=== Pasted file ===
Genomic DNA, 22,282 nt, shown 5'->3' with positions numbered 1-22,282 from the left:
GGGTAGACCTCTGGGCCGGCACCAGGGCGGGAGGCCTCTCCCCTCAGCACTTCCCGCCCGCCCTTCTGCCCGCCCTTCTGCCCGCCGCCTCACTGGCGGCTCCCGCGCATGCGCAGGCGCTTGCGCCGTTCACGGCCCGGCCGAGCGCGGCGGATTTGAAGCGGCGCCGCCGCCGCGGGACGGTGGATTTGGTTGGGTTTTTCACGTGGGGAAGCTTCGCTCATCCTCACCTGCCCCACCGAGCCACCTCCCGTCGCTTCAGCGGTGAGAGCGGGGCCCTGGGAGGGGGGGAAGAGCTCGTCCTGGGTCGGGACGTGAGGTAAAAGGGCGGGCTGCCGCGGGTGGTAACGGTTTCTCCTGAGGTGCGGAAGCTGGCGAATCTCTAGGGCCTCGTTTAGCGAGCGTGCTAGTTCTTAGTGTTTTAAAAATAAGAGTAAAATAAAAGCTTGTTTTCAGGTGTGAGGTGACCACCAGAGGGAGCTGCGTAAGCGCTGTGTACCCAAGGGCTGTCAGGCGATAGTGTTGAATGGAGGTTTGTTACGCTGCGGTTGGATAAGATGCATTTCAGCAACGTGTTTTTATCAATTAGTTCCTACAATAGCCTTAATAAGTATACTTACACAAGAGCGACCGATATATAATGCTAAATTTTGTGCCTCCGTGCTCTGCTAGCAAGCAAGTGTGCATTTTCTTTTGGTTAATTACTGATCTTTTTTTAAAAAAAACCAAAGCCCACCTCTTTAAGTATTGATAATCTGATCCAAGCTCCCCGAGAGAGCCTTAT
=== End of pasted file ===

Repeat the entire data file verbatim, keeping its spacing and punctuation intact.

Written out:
Genomic DNA, 22,282 nt, shown 5'->3' with positions numbered 1-22,282 from the left:
GGGTAGACCTCTGGGCCGGCACCAGGGCGGGAGGCCTCTCCCCTCAGCACTTCCCGCCCGCCCTTCTGCCCGCCCTTCTGCCCGCCGCCTCACTGGCGGCTCCCGCGCATGCGCAGGCGCTTGCGCCGTTCACGGCCCGGCCGAGCGCGGCGGATTTGAAGCGGCGCCGCCGCCGCGGGACGGTGGATTTGGTTGGGTTTTTCACGTGGGGAAGCTTCGCTCATCCTCACCTGCCCCACCGAGCCACCTCCCGTCGCTTCAGCGGTGAGAGCGGGGCCCTGGGAGGGGGGGAAGAGCTCGTCCTGGGTCGGGACGTGAGGTAAAAGGGCGGGCTGCCGCGGGTGGTAACGGTTTCTCCTGAGGTGCGGAAGCTGGCGAATCTCTAGGGCCTCGTTTAGCGAGCGTGCTAGTTCTTAGTGTTTTAAAAATAAGAGTAAAATAAAAGCTTGTTTTCAGGTGTGAGGTGACCACCAGAGGGAGCTGCGTAAGCGCTGTGTACCCAAGGGCTGTCAGGCGATAGTGTTGAATGGAGGTTTGTTACGCTGCGGTTGGATAAGATGCATTTCAGCAACGTGTTTTTATCAATTAGTTCCTACAATAGCCTTAATAAGTATACTTACACAAGAGCGACCGATATATAATGCTAAATTTTGTGCCTCCGTGCTCTGCTAGCAAGCAAGTGTGCATTTTCTTTTGGTTAATTACTGATCTTTTTTTAAAAAAAACCAAAGCCCACCTCTTTAAGTATTGATAATCTGATCCAAGCTCCCCGAGAGAGCCTTAT